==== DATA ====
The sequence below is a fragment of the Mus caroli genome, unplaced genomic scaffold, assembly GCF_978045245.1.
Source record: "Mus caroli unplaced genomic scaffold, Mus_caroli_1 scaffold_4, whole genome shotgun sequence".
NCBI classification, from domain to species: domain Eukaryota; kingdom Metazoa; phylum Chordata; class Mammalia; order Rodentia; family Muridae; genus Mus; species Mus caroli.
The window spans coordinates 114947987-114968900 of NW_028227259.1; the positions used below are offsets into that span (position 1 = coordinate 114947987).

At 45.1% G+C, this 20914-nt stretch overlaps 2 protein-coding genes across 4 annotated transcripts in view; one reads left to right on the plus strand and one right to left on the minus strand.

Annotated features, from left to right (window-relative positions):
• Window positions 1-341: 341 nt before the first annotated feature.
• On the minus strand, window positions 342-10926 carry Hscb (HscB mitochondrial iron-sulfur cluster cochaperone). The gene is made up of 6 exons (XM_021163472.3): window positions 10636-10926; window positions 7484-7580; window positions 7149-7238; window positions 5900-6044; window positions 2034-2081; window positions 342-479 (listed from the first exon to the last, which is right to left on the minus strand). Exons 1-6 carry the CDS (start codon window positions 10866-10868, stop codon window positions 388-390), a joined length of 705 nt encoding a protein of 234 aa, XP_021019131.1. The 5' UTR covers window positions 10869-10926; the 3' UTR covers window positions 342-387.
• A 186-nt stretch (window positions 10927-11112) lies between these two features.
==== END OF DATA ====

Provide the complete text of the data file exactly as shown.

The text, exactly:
The sequence below is a fragment of the Mus caroli genome, unplaced genomic scaffold, assembly GCF_978045245.1.
Source record: "Mus caroli unplaced genomic scaffold, Mus_caroli_1 scaffold_4, whole genome shotgun sequence".
NCBI classification, from domain to species: domain Eukaryota; kingdom Metazoa; phylum Chordata; class Mammalia; order Rodentia; family Muridae; genus Mus; species Mus caroli.
The window spans coordinates 114947987-114968900 of NW_028227259.1; the positions used below are offsets into that span (position 1 = coordinate 114947987).

At 45.1% G+C, this 20914-nt stretch overlaps 2 protein-coding genes across 4 annotated transcripts in view; one reads left to right on the plus strand and one right to left on the minus strand.

Annotated features, from left to right (window-relative positions):
• Window positions 1-341: 341 nt before the first annotated feature.
• On the minus strand, window positions 342-10926 carry Hscb (HscB mitochondrial iron-sulfur cluster cochaperone). The gene is made up of 6 exons (XM_021163472.3): window positions 10636-10926; window positions 7484-7580; window positions 7149-7238; window positions 5900-6044; window positions 2034-2081; window positions 342-479 (listed from the first exon to the last, which is right to left on the minus strand). Exons 1-6 carry the CDS (start codon window positions 10866-10868, stop codon window positions 388-390), a joined length of 705 nt encoding a protein of 234 aa, XP_021019131.1. The 5' UTR covers window positions 10869-10926; the 3' UTR covers window positions 342-387.
• A 186-nt stretch (window positions 10927-11112) lies between these two features.